17/01/2013 12:10 GMT | Updated 19/03/2013 05:12 GMT

RIP HMV: Is the Digital Age the Death of Personal Legacy?

Stretching onto my tip toes I could just about reach the battered and worn box stored on a shelf in the garage of my family home. Growing up this box would provide me with hours of enjoyment - leafing through its dusty contents I was transported back to a world of parties, drama and romance - with my parents as my guide.

This was where my mum stored all of the love letters she and my dad exchanged during their courtship. Along with old records, photographs, books and even the torn up bit of Marlboro cigarette packet that she had drunkenly (I could tell this by her hand-writing) scrawled her number on in black biro the first night she'd met my father. He'd kept it.

It's with this box in mind that I feel a deep sadness at the recent demise of HMV. When I imagine my own kids one day going through my "box" of memories I realise that there is no box. Even my inbox they won't have access to.

Emails have replaced letters, pictures on facebook have replaced photographs, iTunes downloads have replaced CDs which in turn have replaced tapes and records - and then there's the Kindle. When I go, my accounts with all of these digital providers go with me. No box, no legacy.

The one thing I will be able to pass down to my children (who are not born yet I hasten to add) is my CD collection. This goes from 1991 (Annie Lennox - Diva) to 2008 (Empire of the Sun - Walking on a Dream) with a whole host of years and artists in between.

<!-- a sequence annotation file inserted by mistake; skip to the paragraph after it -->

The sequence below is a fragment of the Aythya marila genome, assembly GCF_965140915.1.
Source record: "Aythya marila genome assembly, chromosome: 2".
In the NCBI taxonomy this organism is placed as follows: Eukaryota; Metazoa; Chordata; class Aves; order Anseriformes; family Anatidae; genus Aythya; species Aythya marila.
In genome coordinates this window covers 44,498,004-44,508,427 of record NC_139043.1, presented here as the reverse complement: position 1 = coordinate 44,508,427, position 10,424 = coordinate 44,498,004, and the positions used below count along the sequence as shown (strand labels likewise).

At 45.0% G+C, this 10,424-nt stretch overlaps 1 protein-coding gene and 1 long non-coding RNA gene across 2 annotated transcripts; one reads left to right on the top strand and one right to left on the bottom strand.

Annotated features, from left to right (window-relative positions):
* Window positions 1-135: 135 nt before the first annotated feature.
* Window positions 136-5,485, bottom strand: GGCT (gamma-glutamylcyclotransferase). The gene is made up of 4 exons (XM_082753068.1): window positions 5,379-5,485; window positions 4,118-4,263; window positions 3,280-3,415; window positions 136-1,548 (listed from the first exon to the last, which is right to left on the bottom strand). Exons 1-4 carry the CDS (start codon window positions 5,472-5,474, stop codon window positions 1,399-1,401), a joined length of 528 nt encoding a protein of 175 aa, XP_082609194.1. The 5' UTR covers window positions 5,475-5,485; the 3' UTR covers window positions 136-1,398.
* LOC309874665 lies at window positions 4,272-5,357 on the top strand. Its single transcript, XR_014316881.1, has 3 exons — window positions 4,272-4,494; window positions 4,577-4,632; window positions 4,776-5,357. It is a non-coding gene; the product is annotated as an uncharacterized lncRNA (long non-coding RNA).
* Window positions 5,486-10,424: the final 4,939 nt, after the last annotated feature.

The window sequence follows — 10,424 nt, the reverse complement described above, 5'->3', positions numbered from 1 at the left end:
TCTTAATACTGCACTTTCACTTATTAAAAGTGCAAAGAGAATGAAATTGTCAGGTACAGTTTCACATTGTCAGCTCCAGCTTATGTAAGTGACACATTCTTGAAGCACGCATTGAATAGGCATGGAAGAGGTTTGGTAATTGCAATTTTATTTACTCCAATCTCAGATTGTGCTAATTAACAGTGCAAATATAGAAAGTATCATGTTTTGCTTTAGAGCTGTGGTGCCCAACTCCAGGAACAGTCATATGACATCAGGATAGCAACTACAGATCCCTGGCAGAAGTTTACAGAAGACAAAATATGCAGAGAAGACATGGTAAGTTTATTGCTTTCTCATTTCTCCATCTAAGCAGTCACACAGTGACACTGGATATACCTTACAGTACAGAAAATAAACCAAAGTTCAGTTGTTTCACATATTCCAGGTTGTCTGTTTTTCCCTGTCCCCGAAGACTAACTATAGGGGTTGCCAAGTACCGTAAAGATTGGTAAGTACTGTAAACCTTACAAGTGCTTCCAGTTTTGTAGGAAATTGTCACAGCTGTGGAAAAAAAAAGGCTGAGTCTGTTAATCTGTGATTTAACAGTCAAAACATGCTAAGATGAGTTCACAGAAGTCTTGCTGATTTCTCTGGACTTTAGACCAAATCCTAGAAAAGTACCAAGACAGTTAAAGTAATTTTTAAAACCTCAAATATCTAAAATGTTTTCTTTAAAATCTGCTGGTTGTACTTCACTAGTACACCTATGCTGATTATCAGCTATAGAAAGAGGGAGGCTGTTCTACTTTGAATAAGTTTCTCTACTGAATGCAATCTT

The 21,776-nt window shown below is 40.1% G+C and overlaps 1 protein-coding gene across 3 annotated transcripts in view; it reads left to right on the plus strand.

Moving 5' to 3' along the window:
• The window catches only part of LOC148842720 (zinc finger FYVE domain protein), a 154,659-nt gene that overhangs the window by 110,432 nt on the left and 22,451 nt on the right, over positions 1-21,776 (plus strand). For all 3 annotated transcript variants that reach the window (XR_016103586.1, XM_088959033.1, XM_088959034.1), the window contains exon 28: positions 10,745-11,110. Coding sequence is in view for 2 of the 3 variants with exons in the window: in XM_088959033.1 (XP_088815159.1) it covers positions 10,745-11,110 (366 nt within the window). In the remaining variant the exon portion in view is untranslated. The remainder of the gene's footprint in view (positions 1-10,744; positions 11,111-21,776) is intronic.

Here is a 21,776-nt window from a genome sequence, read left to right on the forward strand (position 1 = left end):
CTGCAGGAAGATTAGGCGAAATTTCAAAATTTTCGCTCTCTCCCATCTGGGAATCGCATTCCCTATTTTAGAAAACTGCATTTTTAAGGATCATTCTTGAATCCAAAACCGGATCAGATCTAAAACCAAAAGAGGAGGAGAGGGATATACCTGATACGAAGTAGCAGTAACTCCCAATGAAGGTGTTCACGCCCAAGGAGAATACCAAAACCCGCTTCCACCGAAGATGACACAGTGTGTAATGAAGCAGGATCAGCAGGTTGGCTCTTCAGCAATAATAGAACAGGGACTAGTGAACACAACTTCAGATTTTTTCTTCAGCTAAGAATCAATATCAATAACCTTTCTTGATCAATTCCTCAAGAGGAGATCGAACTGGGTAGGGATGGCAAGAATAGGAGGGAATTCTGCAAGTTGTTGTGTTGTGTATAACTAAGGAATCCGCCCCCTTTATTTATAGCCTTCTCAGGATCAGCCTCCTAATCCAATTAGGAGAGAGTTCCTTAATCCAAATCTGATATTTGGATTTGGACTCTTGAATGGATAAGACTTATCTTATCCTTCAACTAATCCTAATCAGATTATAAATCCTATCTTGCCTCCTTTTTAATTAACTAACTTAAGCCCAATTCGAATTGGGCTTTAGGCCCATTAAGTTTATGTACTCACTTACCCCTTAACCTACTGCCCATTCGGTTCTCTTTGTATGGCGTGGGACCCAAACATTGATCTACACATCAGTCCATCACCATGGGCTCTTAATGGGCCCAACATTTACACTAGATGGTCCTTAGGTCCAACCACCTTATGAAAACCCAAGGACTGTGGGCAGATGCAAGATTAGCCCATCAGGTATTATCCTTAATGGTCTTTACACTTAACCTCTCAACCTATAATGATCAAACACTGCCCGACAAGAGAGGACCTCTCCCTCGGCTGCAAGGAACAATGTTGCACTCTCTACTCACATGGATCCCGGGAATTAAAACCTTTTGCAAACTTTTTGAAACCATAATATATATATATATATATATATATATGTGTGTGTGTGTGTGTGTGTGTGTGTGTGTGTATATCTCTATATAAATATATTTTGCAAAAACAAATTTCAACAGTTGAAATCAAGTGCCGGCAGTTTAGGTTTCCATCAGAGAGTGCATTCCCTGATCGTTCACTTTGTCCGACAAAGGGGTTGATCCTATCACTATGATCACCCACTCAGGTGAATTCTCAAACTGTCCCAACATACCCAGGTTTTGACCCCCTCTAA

Once my imaginary children have converted my CDs into digital format (providing CD drives are not extinct by then) they'll be able to stick on Nirvana "Nevermind" and picture me dancing around my halls of residence bedroom tossing my long hair from side to side in a "rocker" style dance move. Perhaps they'll then switch over to some reggae and Damian Marley's "Welcome to Jamrock" laughing at the thought of mum smoking reefers with her Camden contingent whilst she scoured the papers for her first job in media. And hopefully they'll end the nostalgia session by listening to Kings of Leon "Only by the Night" - the soundtrack to when a very glamorous mum and auntie went to Berlin for the weekend to celebrate mum's 30th - what was that line mum used? Oh yes "Lots of sights - not many of which were in the guide book!"

Of course this is all hypothetical - but you get what I mean.

From 2008 however my music legacy died as it was then that I started buying everything on iTunes.

So it's really thanks to HMV that I at least have something to pass down to my future generations. Something of me, that will take them back to my times, my history. I wish now I had stuck to buying CDs for all of the reasons above. And if other people really thought this through then perhaps they would agree with me and HMV would still be around today.

But as the old adage goes you don't know what you've got until it's gone.

Right - I'm off to pen a letter!